I agree that it shouldn’t always be necessary to put up instructions so people don’t break equipment they don’t understand. All they need to do is not mess with it, and they should already know not to do that, especially without permission. I’m going to chalk this debacle up to hubris on the part of the old lady (“as if the giant plane company needs your help to do their job! Their checklists are better than your coins!”) Just don’t let her anywhere near a helicopter. That’s a good way to get someone killed.

      Sometimes people do respond to crises that haven’t actually happened yet, and usually we can credit fiction writers for bringing it to people’s attention.
      Fiction allows us to learn from mistakes we haven’t made yet. If we want people to actually use foresight when designing systems, though, we should teach them to use strategy mindset and related mindsets (such as security, standardization, institution, preparation, clarification, reputation, salvage, overhaul, et cetera). I am perpetually irritated at how many computer programmers don’t use clarification when designing their code, to make it more robust or to at least alert the user as to its limitations. There’s no excuse for writing code and not documenting its input and output footprints.

      • I am slightly surprised that the coins damaged the engine instead of just passing through it


        Such engines work by compressing air streams into a flame chamber, which burns hotter, which produced enhanced thrust. This compression is accomplished by spinning blades in the front of the engine, usually in excess of 2000 rpm. Impacts on these blades can cause undesirable consequences (read “fireballs of death”) as the rotors shed high velocity pieces (read “shrapnel”) for many yards around, usually impacting things that object to the experience (fuel tanks, airport walls, people.)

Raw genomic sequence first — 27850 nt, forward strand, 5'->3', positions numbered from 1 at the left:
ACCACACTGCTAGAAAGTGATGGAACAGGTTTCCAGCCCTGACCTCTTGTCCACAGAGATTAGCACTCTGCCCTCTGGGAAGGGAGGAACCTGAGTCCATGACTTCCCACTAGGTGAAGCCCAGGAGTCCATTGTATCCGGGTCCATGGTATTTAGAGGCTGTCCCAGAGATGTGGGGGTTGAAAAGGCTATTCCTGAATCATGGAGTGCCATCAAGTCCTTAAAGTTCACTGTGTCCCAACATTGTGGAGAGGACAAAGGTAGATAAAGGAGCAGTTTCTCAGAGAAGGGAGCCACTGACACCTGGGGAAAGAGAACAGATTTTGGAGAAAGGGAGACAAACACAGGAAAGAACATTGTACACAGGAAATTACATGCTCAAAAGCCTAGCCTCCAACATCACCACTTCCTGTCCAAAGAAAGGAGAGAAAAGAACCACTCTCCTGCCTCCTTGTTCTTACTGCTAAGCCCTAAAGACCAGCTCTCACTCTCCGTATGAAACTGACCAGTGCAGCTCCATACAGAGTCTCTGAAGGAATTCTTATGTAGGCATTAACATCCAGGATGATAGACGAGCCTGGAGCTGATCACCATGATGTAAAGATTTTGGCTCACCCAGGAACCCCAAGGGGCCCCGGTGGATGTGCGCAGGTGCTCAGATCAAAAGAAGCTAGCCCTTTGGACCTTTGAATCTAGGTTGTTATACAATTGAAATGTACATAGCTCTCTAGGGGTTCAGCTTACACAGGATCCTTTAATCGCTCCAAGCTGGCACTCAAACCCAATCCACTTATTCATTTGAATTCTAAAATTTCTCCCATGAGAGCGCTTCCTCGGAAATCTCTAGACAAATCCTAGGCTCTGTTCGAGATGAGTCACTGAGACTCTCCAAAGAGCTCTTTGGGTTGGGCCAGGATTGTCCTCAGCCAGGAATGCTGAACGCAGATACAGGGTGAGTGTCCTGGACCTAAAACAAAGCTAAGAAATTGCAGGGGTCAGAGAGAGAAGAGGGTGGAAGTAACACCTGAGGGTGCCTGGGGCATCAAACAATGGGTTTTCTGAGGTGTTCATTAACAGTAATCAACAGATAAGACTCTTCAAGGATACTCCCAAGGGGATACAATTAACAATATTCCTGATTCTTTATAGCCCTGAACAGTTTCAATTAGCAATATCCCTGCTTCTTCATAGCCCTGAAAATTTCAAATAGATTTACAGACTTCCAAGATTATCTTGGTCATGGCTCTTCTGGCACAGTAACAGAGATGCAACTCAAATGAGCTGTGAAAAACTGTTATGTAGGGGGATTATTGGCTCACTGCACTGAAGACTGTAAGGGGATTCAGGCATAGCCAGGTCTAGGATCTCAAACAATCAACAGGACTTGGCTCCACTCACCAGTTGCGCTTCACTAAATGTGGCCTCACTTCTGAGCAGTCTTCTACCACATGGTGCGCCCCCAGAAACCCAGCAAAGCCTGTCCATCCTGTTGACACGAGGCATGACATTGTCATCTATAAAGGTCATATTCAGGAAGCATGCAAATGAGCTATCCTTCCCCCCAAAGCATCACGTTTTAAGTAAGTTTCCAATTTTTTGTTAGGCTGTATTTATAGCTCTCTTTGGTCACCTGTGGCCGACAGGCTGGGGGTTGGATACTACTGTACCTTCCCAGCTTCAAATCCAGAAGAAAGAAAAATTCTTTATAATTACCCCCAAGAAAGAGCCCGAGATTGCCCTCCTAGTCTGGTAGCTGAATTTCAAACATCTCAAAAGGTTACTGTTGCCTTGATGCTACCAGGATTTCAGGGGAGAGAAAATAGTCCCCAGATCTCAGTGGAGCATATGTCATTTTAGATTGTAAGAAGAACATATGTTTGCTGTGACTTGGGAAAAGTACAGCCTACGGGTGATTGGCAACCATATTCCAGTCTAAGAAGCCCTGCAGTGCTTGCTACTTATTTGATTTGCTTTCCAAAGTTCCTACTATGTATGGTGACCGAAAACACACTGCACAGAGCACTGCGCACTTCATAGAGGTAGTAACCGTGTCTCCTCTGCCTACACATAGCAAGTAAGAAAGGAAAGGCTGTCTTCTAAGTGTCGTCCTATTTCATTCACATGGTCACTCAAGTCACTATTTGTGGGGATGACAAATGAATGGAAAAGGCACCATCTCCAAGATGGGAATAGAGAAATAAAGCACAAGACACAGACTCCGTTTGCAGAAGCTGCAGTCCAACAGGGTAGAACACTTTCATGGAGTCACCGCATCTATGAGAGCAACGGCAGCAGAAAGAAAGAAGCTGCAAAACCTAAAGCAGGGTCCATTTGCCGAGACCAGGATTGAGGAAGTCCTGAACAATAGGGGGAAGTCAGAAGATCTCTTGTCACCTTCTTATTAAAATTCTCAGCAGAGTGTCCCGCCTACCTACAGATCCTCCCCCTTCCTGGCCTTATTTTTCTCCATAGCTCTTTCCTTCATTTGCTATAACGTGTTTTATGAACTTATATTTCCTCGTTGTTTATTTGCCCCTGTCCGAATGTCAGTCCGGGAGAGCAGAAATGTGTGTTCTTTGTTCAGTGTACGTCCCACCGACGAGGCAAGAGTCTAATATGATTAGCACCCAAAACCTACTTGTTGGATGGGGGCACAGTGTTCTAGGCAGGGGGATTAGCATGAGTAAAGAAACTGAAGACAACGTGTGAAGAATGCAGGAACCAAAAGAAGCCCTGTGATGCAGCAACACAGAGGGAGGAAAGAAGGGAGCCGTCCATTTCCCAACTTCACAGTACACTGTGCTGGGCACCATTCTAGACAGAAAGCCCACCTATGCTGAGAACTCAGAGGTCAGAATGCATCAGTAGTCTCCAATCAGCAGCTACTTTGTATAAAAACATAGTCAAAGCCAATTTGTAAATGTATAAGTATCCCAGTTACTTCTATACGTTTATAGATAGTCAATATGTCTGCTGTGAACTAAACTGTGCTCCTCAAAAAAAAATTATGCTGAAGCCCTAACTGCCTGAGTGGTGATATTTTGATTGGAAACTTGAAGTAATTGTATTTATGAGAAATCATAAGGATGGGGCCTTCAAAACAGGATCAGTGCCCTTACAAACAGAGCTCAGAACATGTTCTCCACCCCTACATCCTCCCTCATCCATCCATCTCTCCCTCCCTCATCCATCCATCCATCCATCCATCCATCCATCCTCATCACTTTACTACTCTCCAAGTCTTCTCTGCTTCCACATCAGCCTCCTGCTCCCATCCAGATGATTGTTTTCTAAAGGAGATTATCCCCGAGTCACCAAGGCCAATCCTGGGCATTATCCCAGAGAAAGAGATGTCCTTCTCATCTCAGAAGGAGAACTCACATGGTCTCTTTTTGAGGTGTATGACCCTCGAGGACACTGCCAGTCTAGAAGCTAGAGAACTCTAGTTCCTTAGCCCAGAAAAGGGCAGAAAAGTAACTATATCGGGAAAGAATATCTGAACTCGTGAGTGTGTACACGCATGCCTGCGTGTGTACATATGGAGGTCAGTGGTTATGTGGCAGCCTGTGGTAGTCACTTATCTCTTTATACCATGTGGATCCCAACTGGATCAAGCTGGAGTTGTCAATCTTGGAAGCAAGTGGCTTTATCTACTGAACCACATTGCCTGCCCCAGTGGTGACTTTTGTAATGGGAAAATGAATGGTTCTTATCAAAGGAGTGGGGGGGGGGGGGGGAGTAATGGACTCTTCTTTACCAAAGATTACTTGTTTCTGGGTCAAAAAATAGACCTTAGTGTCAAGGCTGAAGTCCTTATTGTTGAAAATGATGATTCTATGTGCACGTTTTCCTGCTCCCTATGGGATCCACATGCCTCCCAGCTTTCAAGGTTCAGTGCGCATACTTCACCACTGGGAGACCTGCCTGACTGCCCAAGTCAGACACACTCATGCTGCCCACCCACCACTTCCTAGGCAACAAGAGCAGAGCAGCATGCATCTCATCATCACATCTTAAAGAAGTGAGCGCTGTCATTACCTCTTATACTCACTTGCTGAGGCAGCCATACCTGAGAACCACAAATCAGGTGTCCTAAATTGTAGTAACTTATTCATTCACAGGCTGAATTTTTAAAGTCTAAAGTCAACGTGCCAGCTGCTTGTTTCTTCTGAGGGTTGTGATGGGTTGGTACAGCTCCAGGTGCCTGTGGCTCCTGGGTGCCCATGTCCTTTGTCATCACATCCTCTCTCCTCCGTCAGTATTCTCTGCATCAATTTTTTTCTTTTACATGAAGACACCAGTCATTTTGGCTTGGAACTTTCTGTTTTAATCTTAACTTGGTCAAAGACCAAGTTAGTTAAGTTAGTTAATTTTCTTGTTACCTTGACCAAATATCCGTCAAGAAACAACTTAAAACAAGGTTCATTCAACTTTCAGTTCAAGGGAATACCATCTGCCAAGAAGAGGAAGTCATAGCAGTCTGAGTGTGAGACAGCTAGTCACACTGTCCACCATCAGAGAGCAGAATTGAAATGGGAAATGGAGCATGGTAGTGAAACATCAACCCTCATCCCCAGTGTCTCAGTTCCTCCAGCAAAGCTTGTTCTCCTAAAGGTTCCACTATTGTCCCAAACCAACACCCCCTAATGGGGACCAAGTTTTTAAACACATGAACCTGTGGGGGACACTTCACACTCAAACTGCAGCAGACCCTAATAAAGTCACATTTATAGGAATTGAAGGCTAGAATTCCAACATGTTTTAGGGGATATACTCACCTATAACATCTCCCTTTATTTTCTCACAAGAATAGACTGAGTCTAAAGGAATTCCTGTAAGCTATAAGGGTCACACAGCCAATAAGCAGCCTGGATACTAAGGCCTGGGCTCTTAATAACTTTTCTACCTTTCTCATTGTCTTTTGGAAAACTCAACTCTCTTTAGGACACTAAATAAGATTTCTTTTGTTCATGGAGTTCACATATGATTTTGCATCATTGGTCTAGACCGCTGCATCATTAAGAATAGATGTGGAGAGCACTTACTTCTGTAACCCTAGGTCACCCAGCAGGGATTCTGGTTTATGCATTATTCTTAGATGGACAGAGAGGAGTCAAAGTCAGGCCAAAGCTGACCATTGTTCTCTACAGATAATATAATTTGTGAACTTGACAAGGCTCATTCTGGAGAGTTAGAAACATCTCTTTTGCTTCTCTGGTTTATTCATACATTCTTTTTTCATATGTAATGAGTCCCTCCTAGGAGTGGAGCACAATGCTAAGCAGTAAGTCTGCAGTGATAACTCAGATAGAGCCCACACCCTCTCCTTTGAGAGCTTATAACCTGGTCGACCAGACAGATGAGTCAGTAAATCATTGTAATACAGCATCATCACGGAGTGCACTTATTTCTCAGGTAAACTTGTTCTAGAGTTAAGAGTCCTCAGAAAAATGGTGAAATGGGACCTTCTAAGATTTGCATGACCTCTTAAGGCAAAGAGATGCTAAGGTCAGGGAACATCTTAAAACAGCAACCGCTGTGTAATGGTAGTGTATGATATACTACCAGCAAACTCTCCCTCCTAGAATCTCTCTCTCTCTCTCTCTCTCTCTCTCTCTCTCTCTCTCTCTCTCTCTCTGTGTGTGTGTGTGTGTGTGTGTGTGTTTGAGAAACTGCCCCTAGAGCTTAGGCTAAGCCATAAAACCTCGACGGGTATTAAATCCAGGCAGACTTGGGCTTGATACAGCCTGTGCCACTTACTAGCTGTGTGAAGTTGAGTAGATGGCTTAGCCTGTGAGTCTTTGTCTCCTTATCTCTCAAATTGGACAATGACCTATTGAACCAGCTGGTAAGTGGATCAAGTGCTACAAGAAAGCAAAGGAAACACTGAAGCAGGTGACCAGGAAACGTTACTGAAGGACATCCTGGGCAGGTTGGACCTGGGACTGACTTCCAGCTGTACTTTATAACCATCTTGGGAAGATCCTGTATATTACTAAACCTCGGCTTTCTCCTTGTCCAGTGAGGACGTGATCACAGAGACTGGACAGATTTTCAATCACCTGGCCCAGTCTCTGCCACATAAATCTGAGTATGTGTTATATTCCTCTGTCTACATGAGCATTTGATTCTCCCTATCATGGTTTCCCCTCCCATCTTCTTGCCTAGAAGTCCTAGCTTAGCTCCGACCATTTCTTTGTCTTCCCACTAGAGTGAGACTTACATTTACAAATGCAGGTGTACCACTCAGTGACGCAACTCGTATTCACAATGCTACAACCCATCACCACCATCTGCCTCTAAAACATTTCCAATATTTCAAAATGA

Needless to say, airports work very hard (some even say they are anal) to keep the runways clear of objects that can be sucked into a jet engine.

        Coins in a running jet engine are fortunate to not have caused the ‘fireball of death’ and I suspect the engine was idling just because of that fact.

        • But I like the input and output footprint concept. Engineers call this state diagramming, or requirements and deliverable (depends on your branch of reality)

        • John Billingsley

          Fortunately the FAA requires that to be certified for flight on a commercial aircraft a jet engine must contain any thrown turbine blades within the body of the engine. Don’t know what the requirements are for Chinese engines.
          turbine blade failure

          • You didn’t just confuse design spec with real world conditions? Such a spec, while great and worthy to aspire to, cannot stop the multiple events shedding a blade in flight creates. One blade has to be stopped by the cowling… in a lab. In real life, that blade makes a hash of other components which are not likely to be contained… like other blades.

            Catastrophic testing is great fun for an engineer, and the goal is to make things as safe as economically possible, not ‘as possible.’